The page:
All self-defense strategies come down to these choices.
Run, the first skill, may involve running as fast as you can. But it’s really anything that gets you out of harm’s way. It could be walking, wheeling, or driving away. It could be not showing up for a meeting or date. It could be leaving a relationship or a job. It may mean cutting off contact with a family member. Anything that makes you Not.Be.There. for the harassment, abuse, or assault that’s happening (or might happen).
Defend Yourself team members have:
- Cut off contact with homophobic parents
- Ended abusive relationships
- Runaway from attackers
- Left jobs with toxic bosses
…and much more!
When have you used a “run” technique? Tell us your story and if you tell us it’s okay, we may share it in the spirit of skill-building.
Yell, the second skill, is anything using your voice. Talk to them, tell them what you want, give them a command, get really loud. Tell them what’s okay with you and what’s not.
Speaking up can be difficult but at the same time it’s simple. And practice makes it easier. Start small, with something like telling your friends what pizza toppings you want or telling a telemarketer to not call you anymore. Move up to telling a manspreader on the bus to please make room for you. Challenge yourself by telling a co-worker you can’t take their shift or help them with a project.
Whatever you do to use your voice, be sure to celebrate it. Even if it didn’t go the way you planned or have the result you hoped, you gained assertiveness skills by speaking up!
If you’d like to get more skills for growing assertiveness, check out one of our classes!
The third one — Tell — is getting help.
It’s really underused. Americans often think that we have to take care of everything ourselves. Asking for help is a profound way of taking care of yourself.
Get help while it’s happening: You can get help in the moment something bad is happening, for example if someone won’t stop hitting on you at a party, or you’re being harassed on the street or even if you’re being attacked. Is someone you know there? If you know someone who’s around you, like at a party or at school, you can ask them to stay with you until the aggressor leaves you alone.
If you don’t know anyone else, pick someone and tell them what you need. You in the red shirt go get the bouncer! (Or security staff, or your friend/mom/teacher, or whoever can help.) Identifying the person and giving them a task breaks through the bystander effect, which is the thing where the more people who are around, the less likely any one person will do anything about it.
When it’s over: You can also get help after the harassment, abuse, or assault is over, or at least not happening now. There are lots of ways to do that; here are a few:
- Call a hotline
- Report it to HR (in the workplace)
- Talk to a faith leader, counselor, or support group.
If you’re not a full-on grown up, its important to tell an adult as well as talking to your friends for support. Talk to a parent or other adult family member, or a friends parent. Tell the school counselor, or a teacher you trust. Tell a therapist. Call a hotline.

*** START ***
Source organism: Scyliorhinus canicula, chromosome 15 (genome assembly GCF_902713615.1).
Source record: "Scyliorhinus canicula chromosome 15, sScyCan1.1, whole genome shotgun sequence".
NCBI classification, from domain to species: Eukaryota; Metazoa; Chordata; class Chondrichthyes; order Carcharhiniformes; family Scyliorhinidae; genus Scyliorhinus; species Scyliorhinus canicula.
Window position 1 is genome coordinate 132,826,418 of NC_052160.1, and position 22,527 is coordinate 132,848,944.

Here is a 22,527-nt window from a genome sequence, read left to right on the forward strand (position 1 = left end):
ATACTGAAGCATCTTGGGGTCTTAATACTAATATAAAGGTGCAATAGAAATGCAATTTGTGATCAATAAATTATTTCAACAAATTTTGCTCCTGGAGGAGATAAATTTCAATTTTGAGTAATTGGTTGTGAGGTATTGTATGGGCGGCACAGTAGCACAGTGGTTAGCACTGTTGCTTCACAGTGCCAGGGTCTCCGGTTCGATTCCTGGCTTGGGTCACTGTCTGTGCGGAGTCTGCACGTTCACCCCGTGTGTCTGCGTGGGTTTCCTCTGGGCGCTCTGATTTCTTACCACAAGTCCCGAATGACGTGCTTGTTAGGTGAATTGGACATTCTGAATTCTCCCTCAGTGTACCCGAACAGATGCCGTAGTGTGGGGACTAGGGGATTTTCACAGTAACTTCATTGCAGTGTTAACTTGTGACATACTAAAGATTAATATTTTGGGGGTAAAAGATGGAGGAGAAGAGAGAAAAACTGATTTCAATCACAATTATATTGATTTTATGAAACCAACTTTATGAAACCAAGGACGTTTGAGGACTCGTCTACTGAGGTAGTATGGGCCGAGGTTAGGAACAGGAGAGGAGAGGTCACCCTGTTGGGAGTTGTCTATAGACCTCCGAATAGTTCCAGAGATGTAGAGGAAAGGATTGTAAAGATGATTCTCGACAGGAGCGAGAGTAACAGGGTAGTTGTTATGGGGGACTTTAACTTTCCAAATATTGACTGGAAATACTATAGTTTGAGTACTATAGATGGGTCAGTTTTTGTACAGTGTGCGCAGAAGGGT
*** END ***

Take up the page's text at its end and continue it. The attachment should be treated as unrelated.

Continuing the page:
If you tell someone and you don’t get the help you need, KEEP TELLING UNTIL YOU DO! It’s awful that you might have to ask more than one person, but many people don’t yet know how to deal with harassment, abuse, or assault. So keep telling until you get the help you need.
For a list of organizations that can help, go to our Resources page.
The fourth one — Hit — is what you do when you can’t do Run-Yell-Tell or you tried them and they didn’t work.
In Defend Yourself classes, we teach a basic set of hits that you can do without much practice. In an attack, they’ll cause either excruciating pain or temporary disability so you can get to safety. It doesn’t matter if you’re a couch potato or an athlete — we teach skills that people of any ability can do!
The best places to hit are eye, nose, throat, groin, knees, and feet. Find out how to hit them — and how easy it is — by joining us for a class.
If you’re being physically attacked, you may need to hit the attacker to protect yourself.
There are six primary targets on the human body that you can hit to cause excruciating pain or temporary disability: eyes, nose, throat, groin, knees, and feet.
You’ve probably felt the effectiveness of some of these, like if you’ve ever dropped something on your foot or gotten something in your eye. Now, imagine someone doing that with lots of force and on purpose — it hurts!
I (Lauren) was once bumped in the nose in a martial arts class by a small 10-year-old who wasn’t hitting hard or on purpose. It was just like in the cartoons — everything went black and I saw stars!
And anyone who’s done sports knows how easy it is to damage a knee. Knees are only made to go one direction, so pressure in any other direction can cause temporary disability, and then the attacker can’t run after you.
We hit only when there’s physical danger and when Run, Yell, and Tell didn’t work or aren’t available.
The goal of hitting (or any other self-defense technique, including Run, Yell, and Tell), is to give you enough time to get to safety (usually where there are other people).